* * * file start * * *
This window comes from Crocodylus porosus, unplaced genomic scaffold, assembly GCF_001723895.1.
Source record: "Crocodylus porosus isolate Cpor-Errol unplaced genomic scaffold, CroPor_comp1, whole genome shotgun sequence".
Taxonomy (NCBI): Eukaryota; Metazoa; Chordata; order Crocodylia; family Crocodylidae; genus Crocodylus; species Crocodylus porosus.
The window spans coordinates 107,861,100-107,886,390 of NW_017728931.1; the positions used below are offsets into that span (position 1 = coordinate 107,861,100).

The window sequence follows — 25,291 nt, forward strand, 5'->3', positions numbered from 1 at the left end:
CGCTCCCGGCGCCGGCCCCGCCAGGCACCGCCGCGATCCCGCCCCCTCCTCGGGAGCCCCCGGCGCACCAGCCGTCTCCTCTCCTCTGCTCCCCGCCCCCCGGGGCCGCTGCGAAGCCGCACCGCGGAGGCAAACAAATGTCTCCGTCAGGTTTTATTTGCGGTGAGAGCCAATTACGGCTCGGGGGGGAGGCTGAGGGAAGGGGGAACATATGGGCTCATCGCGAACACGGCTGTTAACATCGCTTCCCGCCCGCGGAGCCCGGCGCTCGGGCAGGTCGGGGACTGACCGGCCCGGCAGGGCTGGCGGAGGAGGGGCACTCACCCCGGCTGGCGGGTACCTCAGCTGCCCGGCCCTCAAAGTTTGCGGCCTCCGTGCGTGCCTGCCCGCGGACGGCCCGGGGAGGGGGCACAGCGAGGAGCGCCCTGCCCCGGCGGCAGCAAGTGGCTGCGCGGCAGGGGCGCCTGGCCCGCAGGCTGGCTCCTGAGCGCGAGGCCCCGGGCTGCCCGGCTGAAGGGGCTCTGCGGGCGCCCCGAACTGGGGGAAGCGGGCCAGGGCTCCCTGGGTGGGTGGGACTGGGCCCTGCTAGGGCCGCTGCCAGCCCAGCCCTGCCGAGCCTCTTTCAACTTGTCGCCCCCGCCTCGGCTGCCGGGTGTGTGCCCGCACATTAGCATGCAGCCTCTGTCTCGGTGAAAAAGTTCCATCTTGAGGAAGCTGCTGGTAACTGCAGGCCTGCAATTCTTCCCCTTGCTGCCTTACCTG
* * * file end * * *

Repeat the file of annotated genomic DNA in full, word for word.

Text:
This window comes from Crocodylus porosus, unplaced genomic scaffold, assembly GCF_001723895.1.
Source record: "Crocodylus porosus isolate Cpor-Errol unplaced genomic scaffold, CroPor_comp1, whole genome shotgun sequence".
Taxonomy (NCBI): Eukaryota; Metazoa; Chordata; order Crocodylia; family Crocodylidae; genus Crocodylus; species Crocodylus porosus.
The window spans coordinates 107,861,100-107,886,390 of NW_017728931.1; the positions used below are offsets into that span (position 1 = coordinate 107,861,100).

The window sequence follows — 25,291 nt, forward strand, 5'->3', positions numbered from 1 at the left end:
CGCTCCCGGCGCCGGCCCCGCCAGGCACCGCCGCGATCCCGCCCCCTCCTCGGGAGCCCCCGGCGCACCAGCCGTCTCCTCTCCTCTGCTCCCCGCCCCCCGGGGCCGCTGCGAAGCCGCACCGCGGAGGCAAACAAATGTCTCCGTCAGGTTTTATTTGCGGTGAGAGCCAATTACGGCTCGGGGGGGAGGCTGAGGGAAGGGGGAACATATGGGCTCATCGCGAACACGGCTGTTAACATCGCTTCCCGCCCGCGGAGCCCGGCGCTCGGGCAGGTCGGGGACTGACCGGCCCGGCAGGGCTGGCGGAGGAGGGGCACTCACCCCGGCTGGCGGGTACCTCAGCTGCCCGGCCCTCAAAGTTTGCGGCCTCCGTGCGTGCCTGCCCGCGGACGGCCCGGGGAGGGGGCACAGCGAGGAGCGCCCTGCCCCGGCGGCAGCAAGTGGCTGCGCGGCAGGGGCGCCTGGCCCGCAGGCTGGCTCCTGAGCGCGAGGCCCCGGGCTGCCCGGCTGAAGGGGCTCTGCGGGCGCCCCGAACTGGGGGAAGCGGGCCAGGGCTCCCTGGGTGGGTGGGACTGGGCCCTGCTAGGGCCGCTGCCAGCCCAGCCCTGCCGAGCCTCTTTCAACTTGTCGCCCCCGCCTCGGCTGCCGGGTGTGTGCCCGCACATTAGCATGCAGCCTCTGTCTCGGTGAAAAAGTTCCATCTTGAGGAAGCTGCTGGTAACTGCAGGCCTGCAATTCTTCCCCTTGCTGCCTTACCTG